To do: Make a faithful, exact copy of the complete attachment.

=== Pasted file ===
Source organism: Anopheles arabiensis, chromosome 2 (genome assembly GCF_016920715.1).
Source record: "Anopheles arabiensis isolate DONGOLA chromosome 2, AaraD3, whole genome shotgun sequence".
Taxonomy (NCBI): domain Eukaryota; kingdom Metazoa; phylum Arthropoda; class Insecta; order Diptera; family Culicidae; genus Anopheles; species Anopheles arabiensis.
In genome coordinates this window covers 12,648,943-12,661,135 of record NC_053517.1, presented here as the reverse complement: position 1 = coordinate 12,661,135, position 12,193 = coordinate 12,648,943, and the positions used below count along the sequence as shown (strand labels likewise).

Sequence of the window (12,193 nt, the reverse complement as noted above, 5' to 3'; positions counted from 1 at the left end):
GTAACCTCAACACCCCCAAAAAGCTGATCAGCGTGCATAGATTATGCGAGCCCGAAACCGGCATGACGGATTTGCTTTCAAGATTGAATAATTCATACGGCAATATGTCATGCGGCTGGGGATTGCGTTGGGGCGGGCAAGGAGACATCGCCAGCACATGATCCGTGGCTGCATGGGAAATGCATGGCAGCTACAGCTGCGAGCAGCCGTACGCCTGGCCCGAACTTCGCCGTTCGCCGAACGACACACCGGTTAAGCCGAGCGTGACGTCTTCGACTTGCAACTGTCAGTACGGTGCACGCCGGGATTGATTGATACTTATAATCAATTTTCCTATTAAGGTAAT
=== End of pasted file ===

Source organism: Anopheles arabiensis, chromosome 2 (genome assembly GCF_016920715.1).
Source record: "Anopheles arabiensis isolate DONGOLA chromosome 2, AaraD3, whole genome shotgun sequence".
Taxonomy (NCBI): domain Eukaryota; kingdom Metazoa; phylum Arthropoda; class Insecta; order Diptera; family Culicidae; genus Anopheles; species Anopheles arabiensis.
In genome coordinates this window covers 12,648,943-12,661,135 of record NC_053517.1, presented here as the reverse complement: position 1 = coordinate 12,661,135, position 12,193 = coordinate 12,648,943, and the positions used below count along the sequence as shown (strand labels likewise).

Sequence of the window (12,193 nt, the reverse complement as noted above, 5' to 3'; positions counted from 1 at the left end):
GTAACCTCAACACCCCCAAAAAGCTGATCAGCGTGCATAGATTATGCGAGCCCGAAACCGGCATGACGGATTTGCTTTCAAGATTGAATAATTCATACGGCAATATGTCATGCGGCTGGGGATTGCGTTGGGGCGGGCAAGGAGACATCGCCAGCACATGATCCGTGGCTGCATGGGAAATGCATGGCAGCTACAGCTGCGAGCAGCCGTACGCCTGGCCCGAACTTCGCCGTTCGCCGAACGACACACCGGTTAAGCCGAGCGTGACGTCTTCGACTTGCAACTGTCAGTACGGTGCACGCCGGGATTGATTGATACTTATAATCAATTTTCCTATTAAGGTAAT